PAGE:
The Supreme Court of Oklahoma has rejected a constitutional challenge to the recently passed reform of the the state's workers compensation insurance program, according to a report in the Tulsa World (see: "Oklahoma Supreme Court upholds new workers' compensation law," by Randy Ellis).

"The new law phases out the state's judicial workers' compensation system and replaces it with an administrative system which will go into effect in February of 2014," reports the World. "The new law also authorizes employers to opt out of the state system as long as they provide equivalent benefits to injured workers." But opponents of the new law did not focus on those provisions, choosing instead to contest the law over a technical issue, arguing that the law violated a provision in the Oklahoma constitution that prohibits any legislation from addressing more than one issue at a time. The majority of justices rejected that argument out of hand, writing: "As all sections of the new law are interrelated and refer to a single subject, workers' compensation or the manner in which employees may ensure protection against work-related injuries, we disagree with the constitutional challenge to the Administrative Act on grounds of logrolling."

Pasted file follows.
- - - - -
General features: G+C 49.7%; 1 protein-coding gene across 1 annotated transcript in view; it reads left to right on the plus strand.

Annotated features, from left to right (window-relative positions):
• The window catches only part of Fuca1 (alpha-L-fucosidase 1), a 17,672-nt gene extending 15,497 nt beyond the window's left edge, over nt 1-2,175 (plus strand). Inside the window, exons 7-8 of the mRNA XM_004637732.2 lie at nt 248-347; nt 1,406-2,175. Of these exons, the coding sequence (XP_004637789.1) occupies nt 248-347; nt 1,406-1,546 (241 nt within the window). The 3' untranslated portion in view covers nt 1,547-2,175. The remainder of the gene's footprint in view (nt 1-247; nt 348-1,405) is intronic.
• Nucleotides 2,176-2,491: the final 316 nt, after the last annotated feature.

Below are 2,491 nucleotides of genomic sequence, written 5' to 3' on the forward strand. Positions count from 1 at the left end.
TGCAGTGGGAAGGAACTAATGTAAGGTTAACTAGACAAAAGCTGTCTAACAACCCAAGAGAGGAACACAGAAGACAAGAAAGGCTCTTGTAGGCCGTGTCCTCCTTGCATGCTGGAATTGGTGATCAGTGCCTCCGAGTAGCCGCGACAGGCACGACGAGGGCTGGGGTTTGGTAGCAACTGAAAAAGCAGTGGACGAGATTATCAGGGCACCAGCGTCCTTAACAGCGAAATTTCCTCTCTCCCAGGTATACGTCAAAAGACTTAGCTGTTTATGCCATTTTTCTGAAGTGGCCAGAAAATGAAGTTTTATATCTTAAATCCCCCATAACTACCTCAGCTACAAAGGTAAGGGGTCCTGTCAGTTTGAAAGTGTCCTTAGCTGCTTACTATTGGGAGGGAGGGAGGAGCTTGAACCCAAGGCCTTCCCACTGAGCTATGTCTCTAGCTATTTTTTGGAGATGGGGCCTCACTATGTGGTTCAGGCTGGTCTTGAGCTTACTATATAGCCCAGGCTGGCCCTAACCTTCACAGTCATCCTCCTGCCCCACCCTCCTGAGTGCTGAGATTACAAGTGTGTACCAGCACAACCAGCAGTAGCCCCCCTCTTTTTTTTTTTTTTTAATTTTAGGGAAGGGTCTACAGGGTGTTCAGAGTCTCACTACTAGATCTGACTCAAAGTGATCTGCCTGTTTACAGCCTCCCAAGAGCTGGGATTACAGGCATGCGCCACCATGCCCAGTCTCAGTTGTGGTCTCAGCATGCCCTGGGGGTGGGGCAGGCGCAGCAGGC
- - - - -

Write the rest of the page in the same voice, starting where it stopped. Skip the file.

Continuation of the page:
However, some justices expressed reservations over provisions in the law itself — in particular, over the details of the new "opt out" opportunity for employers. "Right out of the gate, claimants whose employers have opted out receive a lower level of due process protection than claimants whose employers chose not to, and that decision is not made by the claimant, but by the employer," wrote Justice Douglas Combs in a partial dissent from the majority opinion.

Vice-Chief Justice John F. Reif voiced a similar argument: "A fundamental element of due process is a fair and impartial trial," he wrote. "Under the opt out system, the employer and any 'appeals' committee chosen by the employer cannot satisfy the impartiality requirement of due process, because the employer has a direct pecuniary interest in the decision of a claim."